One Boston Way: The Details of the Smart Growth Proposal

One Boston Way

01 Apr One Boston Way: The Details of the Smart Growth Proposal

The 2014 Master Plan echoes versions of years past – Newburyport should increase its stock of affordable housing and encourage mixed-use developments through Smart Growth zoning near the MBTA train station. MINCO Corp. has presented a proposal that point by point reflects the goals of the Master Plan.

In short, the proposal includes approximately 80 apartments and 3,500 square feet of shared office space and live-work units and secures 9 acres of currently open space. One Boston Way is designed to revitalize an underutilized parking lot (off of Parker Street by the MBTA train station) that city officials identified as an ideal location for Smart Growth as early as 2001.

If you read our first blog post, you know that Massachusetts 40R Smart Growth Zoning promotes compact residential and mixed-use developments in areas near transit stations, commercial centers, or other suitable locations.

In that spirit, MINCO will preserve nine out of 11 acres as we – pending City Council approval of a Smart Growth Zoning Overlay District – start the transformation of the site. (We have a purchase-and-sale agreement to buy the land from the MBTA.)

Let’s take a look at the proposal in more detail:

  • The building features one, two, and three-bedroom units.
  • The architecture draws inspiration from Newburyport’s rich collection of Federal and Georgian-style homes.
  • The first floor consists of shared office space – “rent-a-work-space” – that we envision will be used by small business owners and entrepreneurs who seek a more structured and collaborative work space than home offices and area coffee shops. Modeled with the concepts of the Cambridge Innovation Center and WeWork in mind, the space should serve to bring together innovative professionals from a range of industries.
  • Twenty-five percent of the units will be designated affordable, meaning they will be occupied by families or individuals who make less than 80 percent of the area-wide median income.

Considering the Advantages

And here is more good news. Although the remaining unites will be priced at market rates, they also count towards the city’s affordable housing stock (that in 2010 amounted to 7.6 percent).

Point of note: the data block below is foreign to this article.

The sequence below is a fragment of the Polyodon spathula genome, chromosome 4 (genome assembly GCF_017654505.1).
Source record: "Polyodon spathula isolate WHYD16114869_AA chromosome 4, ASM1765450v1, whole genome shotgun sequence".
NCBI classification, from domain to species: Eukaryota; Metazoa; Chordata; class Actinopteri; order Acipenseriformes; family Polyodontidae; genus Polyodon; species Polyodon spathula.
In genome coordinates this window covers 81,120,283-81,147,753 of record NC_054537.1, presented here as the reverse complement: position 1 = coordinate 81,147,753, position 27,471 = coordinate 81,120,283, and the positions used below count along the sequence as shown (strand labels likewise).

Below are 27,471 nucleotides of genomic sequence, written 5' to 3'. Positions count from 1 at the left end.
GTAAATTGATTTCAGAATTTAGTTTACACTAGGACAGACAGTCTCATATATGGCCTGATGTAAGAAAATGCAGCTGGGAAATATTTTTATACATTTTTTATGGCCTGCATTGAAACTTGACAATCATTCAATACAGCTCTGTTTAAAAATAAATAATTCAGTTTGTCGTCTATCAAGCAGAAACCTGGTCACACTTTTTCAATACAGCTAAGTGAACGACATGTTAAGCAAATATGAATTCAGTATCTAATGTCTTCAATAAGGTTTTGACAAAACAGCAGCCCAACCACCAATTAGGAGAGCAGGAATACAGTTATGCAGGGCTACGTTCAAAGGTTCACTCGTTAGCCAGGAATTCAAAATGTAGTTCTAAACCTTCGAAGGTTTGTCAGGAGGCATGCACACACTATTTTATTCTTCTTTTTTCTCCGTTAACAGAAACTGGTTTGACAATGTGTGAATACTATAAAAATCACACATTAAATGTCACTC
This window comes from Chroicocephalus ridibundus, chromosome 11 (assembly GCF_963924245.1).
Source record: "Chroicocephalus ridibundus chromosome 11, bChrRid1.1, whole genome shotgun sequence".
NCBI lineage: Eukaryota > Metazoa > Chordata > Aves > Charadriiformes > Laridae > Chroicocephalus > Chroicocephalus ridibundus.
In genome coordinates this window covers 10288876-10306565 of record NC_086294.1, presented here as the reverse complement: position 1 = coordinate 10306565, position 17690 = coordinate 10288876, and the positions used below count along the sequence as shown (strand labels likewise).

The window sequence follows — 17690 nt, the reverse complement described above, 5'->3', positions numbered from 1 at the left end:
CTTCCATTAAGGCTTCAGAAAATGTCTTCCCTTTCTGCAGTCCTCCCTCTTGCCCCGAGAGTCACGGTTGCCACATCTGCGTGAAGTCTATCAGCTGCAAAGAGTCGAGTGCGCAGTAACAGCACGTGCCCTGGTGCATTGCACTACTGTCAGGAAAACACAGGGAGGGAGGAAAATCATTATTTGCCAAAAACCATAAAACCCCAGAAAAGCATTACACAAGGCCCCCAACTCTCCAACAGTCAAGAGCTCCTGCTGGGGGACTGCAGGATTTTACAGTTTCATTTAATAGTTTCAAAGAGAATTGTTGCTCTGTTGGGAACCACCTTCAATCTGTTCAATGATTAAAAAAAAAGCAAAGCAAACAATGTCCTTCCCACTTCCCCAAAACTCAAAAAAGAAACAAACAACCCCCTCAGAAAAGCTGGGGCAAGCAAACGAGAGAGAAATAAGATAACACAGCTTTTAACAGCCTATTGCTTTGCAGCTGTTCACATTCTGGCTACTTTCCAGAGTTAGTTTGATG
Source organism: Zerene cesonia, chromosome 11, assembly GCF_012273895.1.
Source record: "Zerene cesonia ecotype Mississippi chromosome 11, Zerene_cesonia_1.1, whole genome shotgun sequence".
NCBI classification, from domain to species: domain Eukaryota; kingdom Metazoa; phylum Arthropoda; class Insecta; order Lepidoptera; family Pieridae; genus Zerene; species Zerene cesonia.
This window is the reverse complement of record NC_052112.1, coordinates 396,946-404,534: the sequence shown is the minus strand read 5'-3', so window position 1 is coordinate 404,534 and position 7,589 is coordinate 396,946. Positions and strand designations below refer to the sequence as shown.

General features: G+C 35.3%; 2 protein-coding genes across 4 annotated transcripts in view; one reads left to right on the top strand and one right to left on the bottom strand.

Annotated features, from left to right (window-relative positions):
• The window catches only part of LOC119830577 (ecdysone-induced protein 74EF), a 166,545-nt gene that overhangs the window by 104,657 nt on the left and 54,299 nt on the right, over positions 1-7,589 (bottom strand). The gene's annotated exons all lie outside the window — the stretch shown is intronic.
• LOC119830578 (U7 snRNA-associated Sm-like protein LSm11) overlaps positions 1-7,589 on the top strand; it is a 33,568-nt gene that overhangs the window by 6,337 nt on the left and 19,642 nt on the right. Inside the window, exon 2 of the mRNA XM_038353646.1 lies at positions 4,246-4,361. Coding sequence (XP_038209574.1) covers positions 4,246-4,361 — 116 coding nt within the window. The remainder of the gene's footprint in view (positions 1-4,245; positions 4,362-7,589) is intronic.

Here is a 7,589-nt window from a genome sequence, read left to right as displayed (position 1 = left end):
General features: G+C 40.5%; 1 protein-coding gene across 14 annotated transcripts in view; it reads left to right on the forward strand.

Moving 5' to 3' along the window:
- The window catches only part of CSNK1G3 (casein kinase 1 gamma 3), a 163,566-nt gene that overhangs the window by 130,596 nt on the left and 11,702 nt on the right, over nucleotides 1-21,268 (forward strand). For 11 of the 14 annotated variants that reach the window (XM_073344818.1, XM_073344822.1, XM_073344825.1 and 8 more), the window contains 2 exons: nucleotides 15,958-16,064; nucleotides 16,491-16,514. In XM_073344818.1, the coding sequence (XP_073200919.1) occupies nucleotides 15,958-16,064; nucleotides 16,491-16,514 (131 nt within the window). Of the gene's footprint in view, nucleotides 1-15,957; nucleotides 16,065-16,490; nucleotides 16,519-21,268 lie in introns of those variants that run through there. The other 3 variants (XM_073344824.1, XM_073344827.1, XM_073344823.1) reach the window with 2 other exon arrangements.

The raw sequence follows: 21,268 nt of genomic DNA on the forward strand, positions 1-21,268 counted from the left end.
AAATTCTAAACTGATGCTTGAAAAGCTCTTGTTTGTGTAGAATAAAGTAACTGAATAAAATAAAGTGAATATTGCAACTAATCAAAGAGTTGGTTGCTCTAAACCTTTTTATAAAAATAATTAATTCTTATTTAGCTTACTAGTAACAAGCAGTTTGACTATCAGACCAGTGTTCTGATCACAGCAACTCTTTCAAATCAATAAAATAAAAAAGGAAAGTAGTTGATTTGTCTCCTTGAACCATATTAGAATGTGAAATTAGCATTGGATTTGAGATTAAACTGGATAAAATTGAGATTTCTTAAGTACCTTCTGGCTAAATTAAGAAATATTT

The addition of these 80 units will greatly boost the city’s effort to reach the state mandated 10 percent, eliminating the risk of the city being subjected to a development according to Chapter 40B, the state’s affordable housing law. Chapter 40R is also tied to Chapter 40S, in which the state looks at the cost of educating children who live in the complex. If the town comes out in the red, the state makes up the difference.

The approval of a 40R overlay district means the city qualifies for incentive payments of up to $600,000 in addition to a density bonus of $3,000 per unit. An improved selection of rentals will help people who otherwise would be priced out of Newburyport, such as empty nesters or young families, to stay in the community.

One Boston Way will also be easily accessible by the Clipper City Rail Trail, a 1.1-mile paved walking and biking trail that connects the MBTA train station with downtown. City plans to expand the trail all the way to Newbury would further improve recreational opportunities and provide enhanced transportation options for all residents.

Years in the Making

The idea of revitalizing the area around the MBTA train station and Route 1 rotary has for years enjoyed broad community support. Spelled out in the 2001 Master Plan, Newburyport and Newbury jointly took action in 2004 to study the regulations to transform the land from – as an article in the Newburyport Current put it – “a jumble of chains, a trucking yard and sub shops to a dense center for housing and retail all within walking distance to the MBTA Commuter Rail station.”

In 2007, the city began drafting new zoning regulations for what was being called the Little River Transit Village, a mixed-use retail and residential development. Plans never solidified but in 2010 city officials revived talks with the MBTA about the sale of four surplus parcels around the station. In the meantime, the MBTA kept searching for a developer that could take on the task of reinvigorating the area. As plans never materialized, the community again voiced its support for Smart Growth in the 2014 Master Plan.

The Master Plan stresses the need for more affordable housing, live/work options, and mixed-use developments to “support the business community while meeting the City’s housing goals through Smart Growth developments and the relaxing of dimensional regulations.”

One Boston Way reflects everything that the community has been working for years to achieve. Let’s move forward.

No Comments

Post A Comment